Many players across the league see a decline in production when facing tougher teams, but Simmons has seen the fourth-biggest drop-off. And while No. 1 on the list belongs to Steph Curry of all players, Curry still does plenty of damage against good teams, ranking eighth in DRE per 36 vs. teams with winning records. Simmons, by contrast, ranks 77th against those same opponents.

Which players drop off against good teams?

Biggest declines in Nylon Calculus’s Daily RAPM Estimate (DRE) for 2018-19 NBA players against opponents with winning records vs. losing records

DRE per 36 minutes
Player Team vs. .500+ vs. <.500 Diff
Stephen Curry GSW 10.1 15.1 -5.0
De’Aaron Fox SAC 7.2 12.0 -4.9
Nikola Jokic DEN 9.6 13.9 -4.3
Ben Simmons PHI 7.2 11.1 -4.0
Enes Kanter NYK 5.9 9.7 -3.9
Victor Oladipo IND 7.1 10.9 -3.8
James Harden HOU 11.2 14.7 -3.5
Kevin Durant GSW 9.7 13.2 -3.4
Klay Thompson GSW 5.8 9.1 -3.3
Russell Westbrook OKC 7.9 11.1 -3.2

Minimum 500 minutes played; 2019 DRE as of Jan. 15.

Sources: hoopsstats, Nylon Calculus

In addition to Curry, you can also see the maniacally stat-stuffing James Harden and even Curry’s own teammates Kevin Durant and Klay Thompson near the top of the list. So in itself, this isn’t necessarily an indicator of postseason limitations or of players who haven’t yet reached their full potential. But there’s a difference between players who are amazing against all kinds of teams (just playing extra-great against bad ones) and ones who feast on bad opponents in particular.

Right now, Simmons is fitting into the latter category. He sees greatly reduced rates of scoring (from 19.2 points per 36 minutes to 15.5), shooting efficiency (from a 60.1 field goal percentage to 54.2) and foul-drawing (from 6.2 free throw attempts per 36 to 5.5) against winning clubs, along with an increase in turnovers (from 3.5 per 36 to 4.0). (Simmons’ rebounds and assists stay roughly stable between each level of competition.) These opponents are the ones best equipped to approach Simmons like Boston did in the playoffs last year, cutting off driving lanes and exploiting the reduced amount of space his shooting range requires them to defend.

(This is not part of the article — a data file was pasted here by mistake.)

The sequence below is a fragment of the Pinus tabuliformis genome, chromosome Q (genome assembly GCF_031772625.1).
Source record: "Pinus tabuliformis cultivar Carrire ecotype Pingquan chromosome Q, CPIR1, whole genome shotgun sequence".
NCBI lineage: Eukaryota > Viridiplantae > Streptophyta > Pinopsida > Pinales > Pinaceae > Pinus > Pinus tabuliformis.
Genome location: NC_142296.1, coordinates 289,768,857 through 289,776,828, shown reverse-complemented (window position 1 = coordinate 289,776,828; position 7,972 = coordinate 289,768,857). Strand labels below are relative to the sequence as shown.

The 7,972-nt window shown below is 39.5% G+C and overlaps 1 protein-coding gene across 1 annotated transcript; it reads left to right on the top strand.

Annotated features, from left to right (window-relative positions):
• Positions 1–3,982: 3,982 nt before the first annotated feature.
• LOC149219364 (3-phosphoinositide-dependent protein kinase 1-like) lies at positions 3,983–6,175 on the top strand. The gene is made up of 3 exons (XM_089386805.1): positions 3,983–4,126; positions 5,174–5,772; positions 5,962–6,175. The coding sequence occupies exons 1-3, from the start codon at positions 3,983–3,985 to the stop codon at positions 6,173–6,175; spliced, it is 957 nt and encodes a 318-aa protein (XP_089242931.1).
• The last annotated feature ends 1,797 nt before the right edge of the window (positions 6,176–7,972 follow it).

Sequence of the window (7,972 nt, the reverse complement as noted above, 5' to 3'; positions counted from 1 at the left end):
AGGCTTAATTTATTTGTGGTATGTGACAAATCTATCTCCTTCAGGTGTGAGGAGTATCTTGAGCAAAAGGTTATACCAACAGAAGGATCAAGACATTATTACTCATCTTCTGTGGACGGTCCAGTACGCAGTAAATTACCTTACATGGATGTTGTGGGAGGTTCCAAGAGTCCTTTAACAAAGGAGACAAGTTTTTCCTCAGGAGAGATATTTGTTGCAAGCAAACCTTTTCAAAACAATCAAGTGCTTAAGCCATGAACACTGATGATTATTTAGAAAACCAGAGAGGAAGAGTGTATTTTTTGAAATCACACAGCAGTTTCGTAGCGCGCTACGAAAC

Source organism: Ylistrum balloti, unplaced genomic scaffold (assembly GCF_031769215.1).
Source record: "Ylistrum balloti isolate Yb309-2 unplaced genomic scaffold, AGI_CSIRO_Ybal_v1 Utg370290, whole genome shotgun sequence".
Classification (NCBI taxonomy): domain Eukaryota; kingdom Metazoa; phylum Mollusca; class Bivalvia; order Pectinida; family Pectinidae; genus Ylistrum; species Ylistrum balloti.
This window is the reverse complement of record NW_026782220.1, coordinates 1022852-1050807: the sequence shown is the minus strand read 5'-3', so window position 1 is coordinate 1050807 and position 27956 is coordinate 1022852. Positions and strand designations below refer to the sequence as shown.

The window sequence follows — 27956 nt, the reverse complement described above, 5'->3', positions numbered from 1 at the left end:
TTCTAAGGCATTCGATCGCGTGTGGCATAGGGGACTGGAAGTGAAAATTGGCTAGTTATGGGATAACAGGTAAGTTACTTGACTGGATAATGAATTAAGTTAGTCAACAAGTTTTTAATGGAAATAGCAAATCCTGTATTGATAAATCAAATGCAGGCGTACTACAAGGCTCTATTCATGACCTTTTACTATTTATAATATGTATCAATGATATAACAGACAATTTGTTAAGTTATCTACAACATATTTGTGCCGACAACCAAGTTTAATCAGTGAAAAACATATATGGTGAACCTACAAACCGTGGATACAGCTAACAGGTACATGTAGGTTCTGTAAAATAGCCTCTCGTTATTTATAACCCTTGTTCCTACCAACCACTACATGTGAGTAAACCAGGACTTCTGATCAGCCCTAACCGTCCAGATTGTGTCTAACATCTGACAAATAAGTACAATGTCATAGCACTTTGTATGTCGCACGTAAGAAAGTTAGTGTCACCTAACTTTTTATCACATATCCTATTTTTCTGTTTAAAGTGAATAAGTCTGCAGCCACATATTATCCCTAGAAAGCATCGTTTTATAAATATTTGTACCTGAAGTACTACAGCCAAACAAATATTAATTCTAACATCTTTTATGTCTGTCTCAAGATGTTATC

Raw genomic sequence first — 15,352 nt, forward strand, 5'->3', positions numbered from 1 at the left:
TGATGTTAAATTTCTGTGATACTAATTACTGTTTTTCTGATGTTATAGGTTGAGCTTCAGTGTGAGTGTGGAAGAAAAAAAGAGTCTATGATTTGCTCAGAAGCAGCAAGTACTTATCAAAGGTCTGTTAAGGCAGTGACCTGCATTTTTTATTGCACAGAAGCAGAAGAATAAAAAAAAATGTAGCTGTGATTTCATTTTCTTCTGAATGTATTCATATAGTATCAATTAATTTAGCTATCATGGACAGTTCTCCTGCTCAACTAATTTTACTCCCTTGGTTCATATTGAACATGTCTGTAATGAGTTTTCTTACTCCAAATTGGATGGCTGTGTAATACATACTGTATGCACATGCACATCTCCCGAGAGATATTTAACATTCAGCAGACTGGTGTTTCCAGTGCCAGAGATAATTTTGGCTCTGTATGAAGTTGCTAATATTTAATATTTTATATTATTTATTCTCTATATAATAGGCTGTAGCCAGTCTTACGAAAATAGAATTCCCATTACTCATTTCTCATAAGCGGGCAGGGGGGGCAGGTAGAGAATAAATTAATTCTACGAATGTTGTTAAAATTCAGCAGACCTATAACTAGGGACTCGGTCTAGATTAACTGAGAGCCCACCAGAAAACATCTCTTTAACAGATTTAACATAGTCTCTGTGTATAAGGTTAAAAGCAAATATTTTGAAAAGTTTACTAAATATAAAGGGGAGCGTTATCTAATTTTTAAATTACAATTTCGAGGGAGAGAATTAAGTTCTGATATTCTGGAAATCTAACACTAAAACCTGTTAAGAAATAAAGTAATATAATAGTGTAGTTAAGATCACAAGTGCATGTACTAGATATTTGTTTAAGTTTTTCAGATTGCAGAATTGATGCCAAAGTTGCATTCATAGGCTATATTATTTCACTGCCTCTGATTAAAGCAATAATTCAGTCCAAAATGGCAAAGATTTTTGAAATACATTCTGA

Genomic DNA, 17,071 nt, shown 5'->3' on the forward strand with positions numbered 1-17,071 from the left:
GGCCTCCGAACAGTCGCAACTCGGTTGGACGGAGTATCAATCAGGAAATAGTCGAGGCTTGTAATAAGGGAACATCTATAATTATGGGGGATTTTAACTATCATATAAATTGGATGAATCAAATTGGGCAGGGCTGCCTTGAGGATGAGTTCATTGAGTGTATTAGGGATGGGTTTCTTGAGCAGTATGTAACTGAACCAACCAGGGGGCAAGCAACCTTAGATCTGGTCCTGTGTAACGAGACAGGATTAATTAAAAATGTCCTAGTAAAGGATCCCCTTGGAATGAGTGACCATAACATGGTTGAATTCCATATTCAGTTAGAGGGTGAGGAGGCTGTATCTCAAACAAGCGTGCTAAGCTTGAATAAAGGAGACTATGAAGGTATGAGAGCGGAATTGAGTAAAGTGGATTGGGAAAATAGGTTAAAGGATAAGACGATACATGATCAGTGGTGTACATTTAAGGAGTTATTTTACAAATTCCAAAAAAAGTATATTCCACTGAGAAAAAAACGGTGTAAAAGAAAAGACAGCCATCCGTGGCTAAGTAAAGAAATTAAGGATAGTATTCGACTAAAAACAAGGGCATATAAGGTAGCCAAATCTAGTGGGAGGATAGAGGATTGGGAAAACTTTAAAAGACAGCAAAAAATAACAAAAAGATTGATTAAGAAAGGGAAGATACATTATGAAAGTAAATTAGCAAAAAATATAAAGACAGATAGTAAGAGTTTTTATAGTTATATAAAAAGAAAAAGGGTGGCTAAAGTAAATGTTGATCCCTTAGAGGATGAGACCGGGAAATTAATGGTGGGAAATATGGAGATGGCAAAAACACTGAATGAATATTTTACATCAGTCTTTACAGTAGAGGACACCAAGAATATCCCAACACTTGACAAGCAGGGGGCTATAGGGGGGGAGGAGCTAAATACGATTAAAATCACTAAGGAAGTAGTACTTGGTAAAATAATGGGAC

But there’s also evidence Simmons’s game is adapting in his second healthy season as a pro. According to Second Spectrum tracking data, his drives per game are down from 15.5 last season (sixth-most in the league) to 9.0 (54th-most), and his pick-and-roll ballhandling plays are down from 18.1 to 8.1 — largely due to the arrival of Butler, who commands 10.0 picks per game as a ballhandler and tries 8.6 drives per game. So while Simmons now gets the vast majority of his buckets in transition, which makes sense given his skill set, he’s also ramped up his workload in areas more closely linked to traditional big men, such as rolling off screens and posting up. And more importantly, he’s gradually been taking more jumpers over the past few weeks: In January (through Tuesday’s game), 14 percent of Simmons’s shots have come from outside 10 feet of the basket (with a field goal percentage of 29 percent), compared with only 11 percent of shots (and a 20 percent field goal percentage) in October through December.